Al-Mahdi was born in 744 or 745 AD in the village of Hamimah. His mother was called Arwi, and his father was al-Mansur. When al-Mahdi was ten years old, his father became the second Abbasid Caliph. When al-Mahdi was young, his father, the Caliph al-Mansur, needed to establish al-Mahdi as a powerful figure in his own right. So, on the east bank of the Tigris, al-Mansur oversaw the construction of East Baghdad, with a mosque and royal palace at its heart. Construction in the area was also heavily financed by the Barmakids, and the area became known as Rusafa.
When he was 15-years-old, a-Mahdi was sent to defeat the uprising of Abdur Rahman bin Abdul Jabbar Azdi in Greater Khorasan. He also defeated the uprisings of Ispahbud, the governor of Tabaristan, and Astazsis , massacring more than 70,000 of his followers in Khorasan. These campaigns put Tabaristan, which was only nominally within the caliphate, firmly under Abbasid control. In 762 AD, al-Mahdi was the governor of the Abbasid Caliphate's eastern region, based in Ray. It was here that he fell in love with al-Khayzuran and had several children, including the fourth and fifth future Caliphs, al-Hadi and Harun al-Rashid. Around 770 AD (153 AH), al-Mahdi was appointed as Amir al-hajj.
Al-Mahdi's father, Al-Mansur, died on the hajj to Mecca in 775. The throne then passed to Al-Mansur's chosen successor, his son Al-Mahdi. According to Marozzi, "[it] was, by the standards of the future, blood-soaked successions of the Abbasid caliphate, a model of order and decorum."
Al-Mahdi, whose nickname means "Rightly-guided" or "Redeemer", was proclaimed caliph when his father was on his deathbed. His peaceful reign continued the policies of his predecessors.
Rapprochement with the Alids in the Caliphate occurred under al-Mahdi's reign. The powerful Barmakid family, which had advised the Caliphs since the days of Abu al-‘Abbās as viziers, gained even greater powers under al-Mahdi's rule, and worked closely with the caliph to ensure the prosperity of the Abbasid state.
Al-Mahdi reigned for ten years. He imprisoned his most trusted vizier Ya'qub ibn Dawud. In the year 167 AH/ 783 AD, al-Mahdi instituted an official inquisition which led to the execution of alleged Zindiq (heretics). He was fond of music and poetry and during his caliphate many musicians and poets received his patronage and he supported musical expression and poetry across his dominion; accordingly, his son Ibrahim ibn al-Mahdi (779–839) and his daughter ‘Ulayya bint al-Mahdī (777-825) were both noted poets and musicians.
In 775, a Byzantine envoy, Tarath, travelled to Baghdad to convey the congratulations of the Byzantine emperor to Al-Mahdi on his accession to the throne. Tarath was so pleased with the hospitality he received that he offered to put his engineering knowledge to use and build a mill that would generate annual profits, of 500,000 dirhams, equal to the cost of its construction. On completion, the envoy's forecast proved to be correct, and so, delighted, Al-Mahdi ordered that all profits should be given to the envoy, even after he left Baghdad. It is believed this continued to his death, in 780.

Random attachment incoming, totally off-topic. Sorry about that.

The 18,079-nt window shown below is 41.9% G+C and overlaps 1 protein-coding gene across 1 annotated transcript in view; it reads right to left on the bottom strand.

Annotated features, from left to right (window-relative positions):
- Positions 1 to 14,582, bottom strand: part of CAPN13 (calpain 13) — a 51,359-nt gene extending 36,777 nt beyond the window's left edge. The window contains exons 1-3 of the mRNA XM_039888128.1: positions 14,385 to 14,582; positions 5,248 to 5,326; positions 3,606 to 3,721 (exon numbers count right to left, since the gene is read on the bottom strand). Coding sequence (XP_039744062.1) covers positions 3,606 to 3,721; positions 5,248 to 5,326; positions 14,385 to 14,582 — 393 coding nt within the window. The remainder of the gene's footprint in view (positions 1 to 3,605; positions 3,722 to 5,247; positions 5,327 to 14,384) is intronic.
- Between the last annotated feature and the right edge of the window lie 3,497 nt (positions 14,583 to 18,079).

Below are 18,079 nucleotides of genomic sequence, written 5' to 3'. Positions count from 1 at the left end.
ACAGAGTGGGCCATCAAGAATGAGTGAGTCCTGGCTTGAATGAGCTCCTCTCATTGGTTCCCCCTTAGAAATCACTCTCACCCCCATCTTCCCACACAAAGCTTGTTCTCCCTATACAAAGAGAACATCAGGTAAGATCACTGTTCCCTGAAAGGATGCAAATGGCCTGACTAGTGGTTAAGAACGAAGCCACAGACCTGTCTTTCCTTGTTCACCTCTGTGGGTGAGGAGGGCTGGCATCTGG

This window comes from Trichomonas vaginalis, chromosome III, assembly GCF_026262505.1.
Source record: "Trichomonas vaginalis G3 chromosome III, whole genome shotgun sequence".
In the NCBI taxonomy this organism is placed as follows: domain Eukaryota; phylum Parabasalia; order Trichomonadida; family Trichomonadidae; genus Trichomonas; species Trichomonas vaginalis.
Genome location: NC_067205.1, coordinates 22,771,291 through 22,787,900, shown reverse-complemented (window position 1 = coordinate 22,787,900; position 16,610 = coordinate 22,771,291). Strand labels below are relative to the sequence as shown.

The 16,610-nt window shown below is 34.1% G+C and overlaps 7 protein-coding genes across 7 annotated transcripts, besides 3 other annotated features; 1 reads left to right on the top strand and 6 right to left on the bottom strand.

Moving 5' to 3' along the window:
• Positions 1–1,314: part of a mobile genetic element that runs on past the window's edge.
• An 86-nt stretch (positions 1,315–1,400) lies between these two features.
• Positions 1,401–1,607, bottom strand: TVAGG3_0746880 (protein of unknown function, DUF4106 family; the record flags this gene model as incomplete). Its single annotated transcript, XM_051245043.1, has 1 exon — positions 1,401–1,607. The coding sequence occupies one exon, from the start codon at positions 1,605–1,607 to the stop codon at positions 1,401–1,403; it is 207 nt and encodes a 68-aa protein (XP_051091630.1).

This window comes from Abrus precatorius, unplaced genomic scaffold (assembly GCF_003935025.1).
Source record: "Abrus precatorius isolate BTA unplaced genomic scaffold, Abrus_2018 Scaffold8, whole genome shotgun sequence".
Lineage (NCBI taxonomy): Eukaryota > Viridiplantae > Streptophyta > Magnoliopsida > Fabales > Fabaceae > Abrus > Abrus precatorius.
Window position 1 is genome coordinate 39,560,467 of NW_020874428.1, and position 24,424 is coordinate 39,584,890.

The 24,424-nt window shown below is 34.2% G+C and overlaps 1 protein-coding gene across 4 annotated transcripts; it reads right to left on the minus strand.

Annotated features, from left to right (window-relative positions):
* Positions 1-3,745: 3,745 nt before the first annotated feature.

In 777 AD (160 AH) he put down the insurrection of Yusuf ibn Ibrahim in Khurasan. In the same year al-Mahdi deposed Isa ibn Musa as his successor and appointed his own son Musa al-Hadi in his place and took allegiance (bayah) for him from the nobles. In 778 AD (161 AH), he subdued the rebellion of Abdullah ibn Marwan ibn Muhammad, who was leading the Umayyad remnant in Syria.
Al-Mahdi was poisoned by one of his concubines in 785 AD (169 AH).
The cosmopolitan city of Baghdad blossomed during al-Mahdi's reign. The city attracted immigrants from Arabia, Iraq, Syria, Persia, and lands as far away as Afghanistan and Spain. Baghdad was home to Christians, Jews, Hindus and Zoroastrians, in addition to the growing Muslim population. It became the world's largest city.
Al-Mahdi continued to expand the Abbasid administration, creating new diwans, or departments: for the army, the chancery, and taxation. Qadis or judges were appointed, and laws against non-Arabs were dropped.
The Barmakid family staffed these new departments. The Barmakids, who were of Persian extraction, had originally been Buddhists. Their short-lived Islamic legacy would count against them during the reign of Harun al-Rashid.
The introduction of paper from China (see Battle of Talas) in 751 had a profound effect. Paper had not yet been used in the West with the Arabs and Persians using papyrus and the Europeans using vellum. The paper related industry boomed in Baghdad where an entire street in the city center became devoted to sale of paper and books. The cheapness and durability of paper was vital element in the efficient growth of the expanding Abbasid bureaucracy.
Al-Mahdi had two important religious policies: the persecution of the zanadiqa, or dualists, and the declaration of orthodoxy. Al-Mahdi focused on the persecution of the zanadiqa in order to improve his standing among the purist Shi'i, who wanted a harder line on heresies, and found the spread of syncretic Muslim-polytheist sects to be particularly virulent. Al-Mahdi declared that the caliph had the ability, and indeed the responsibility, to define the orthodox theology of Muslims to protect the umma against heresy. Al-Mahdi made great use of this broad, new power, and it would become important during the 'mihna' crisis of al-Ma'mun's reign.